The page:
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According to recent Mario Draghi comments, the waiver allowing Greek government securities to be accepted as collateral in regular Eurosystem refinancing operations will expire along with the end of the Greek adjustment program on August 20 2018.

Based on the above I would like to take a look at what such a move will mean for Greek banks access to ECB (and ELA) lending. I will be using data available in monthly Bank of Greece balance sheet statements as well as Greek bank consolidated balance sheets (available from BoG).

Overall, Greek banks have significantly lowered their refinancing needs with a total balance of €9bn in MRO/LTRO and €7.3bn in Other Claims (ELA). Compared to the end of 2017 regular refinancing operations are down €3bn while Other Claims dropped a more impressive €14.3bn amount. If one compares the figures to a couple of years ago, the amounts are much more remarkable. MRO/LTROs are down almost €24bn while Other Claims decreased a staggering €47bn.

This drop was driven both by large decreases in liabilities towards the Eurosystem (Target2 and extra banknotes) as well as the ECB QE program. The first item is down €23bn compared to 2017 and €57bn during the last two years while ‘Securities held for monetary purposes’ increased by €31bn since June 2016.

Unfortunately it seems that Greek banks also lowered Debt Securities of Other Euro countries (EFSF notes?) by a similar amount of €33,8bn during the last two years. As a result, they now hold only €5.8bn in securities of that category while they also carry €10.6bn in Greek government securities on their balance sheet.

Compared to the total of €9bn in regular refinancing operations outstanding, Greek banks do not seem to hold enough non-Greek government securities to post as collateral. Moreover, they hold €186.7bn in credit claims (before provisions). According to BoG NPL statistics, almost 50% of credit claims are non-performing which means that much less than €100bn credit claims can be used as collateral in some form or another (with significant haircuts given current Greek bank loans quality). Actually, BoG states that Greek banks have already posted €54bn in assets as collateral on ELA operations (and another €12.7bn in regular operations) which suggests that not much is left unusable.

BoG Balance Sheet 2018H1

Consequently, it seems quite probable that at least some part of regular refinancing operations will have to be moved to ELA after the program expiration due to limited availability of high-quality collateral. The amount of financing allowed for ELA (as set by the Eurosystem and announced regularly from BoG) will be an early hint on that. Other developments such as the QE program or a return of deposits to the Greek banking system will act at the opposite direction. Unfortunately, the June 2018 BoG balance sheet statement states that less than €1bn in extra banknotes is outstanding which suggests that most of the ‘cash under the mattress’ has already returned and no major positive developments can be further expected on that front.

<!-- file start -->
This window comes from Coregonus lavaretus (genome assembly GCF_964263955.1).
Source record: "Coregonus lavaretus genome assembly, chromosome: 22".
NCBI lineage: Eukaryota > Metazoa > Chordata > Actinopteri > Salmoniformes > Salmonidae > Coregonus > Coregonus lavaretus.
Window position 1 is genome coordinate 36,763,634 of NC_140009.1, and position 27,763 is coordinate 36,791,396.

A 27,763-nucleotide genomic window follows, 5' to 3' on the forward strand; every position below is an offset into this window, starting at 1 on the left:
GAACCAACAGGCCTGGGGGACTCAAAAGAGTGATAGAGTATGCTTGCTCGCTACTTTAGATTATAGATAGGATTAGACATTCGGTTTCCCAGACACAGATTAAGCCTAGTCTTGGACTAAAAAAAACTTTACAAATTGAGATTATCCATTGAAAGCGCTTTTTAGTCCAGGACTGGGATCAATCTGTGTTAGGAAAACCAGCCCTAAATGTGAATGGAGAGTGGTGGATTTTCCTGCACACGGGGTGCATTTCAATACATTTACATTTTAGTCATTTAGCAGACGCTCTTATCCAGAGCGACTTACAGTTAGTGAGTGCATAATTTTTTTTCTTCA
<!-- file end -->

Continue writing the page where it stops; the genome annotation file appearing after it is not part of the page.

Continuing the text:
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It’s been a while since I last looked into Bank of Greece balance sheet figures and given that the Greek central bank has released its April 2018 numbers I decided to take another quick look into them:

BoG 2018Q1 balance sheet

A few things stand out:

  1. Other claims (which is code for ELA) is down more than €11bn to a total close to €10bn. It is clear that Greek banks are moving closer to eliminating their need for non-standard financing, something which could happen during 2018. Obviously this also means that ELA income for BoG (and by extension for the Greek Treasury) will also show a significant decline (BoG should earn a bit more than €10mn/month as ELA profits by now).
  2. The big drop in ELA was mainly driven by a reduction of almost €16bn in BoG liabilities towards the Eurosystem (Target2 and banknotes) which total €48.4bn.
  3. Since BoG participation in Eurosystem QE continued at a slower pace the ‘Securities held for monetary policy purposes’ registered a further increase to €62bn. This means that BoG has a surplus of €13.5bn in securities held as assets compared to its liabilities towards the Eurosystem which would make a possible Grexit a bit easier since settlement of BoG Euro liabilities would be made using its (Euro government) securities portfolio.
  4. The lower need for CB financing has led total collateral posted at BoG down to €80bn, a figure which is quite manageable and far lower than the peak of €200bn reached during the 2015 turmoil. Most of the collateral are used for ELA financing so a possible elimination of ELA in the near future will make life much easier for Greek banks.
  5. Government deposits at the BoG are now close to €15bn registering an increase of  €4bn during 2018. It seems that the Greek government is continuing its process of accumulating a large cash buffer for its «clean exit» scenario.

Overall BoG balance sheet figures suggest stabilization in external liabilities, ELA financing and a much lower toll on Greek bank profits from ELA loans (BoG should be around €40mn/month lower in April compared to a year ago).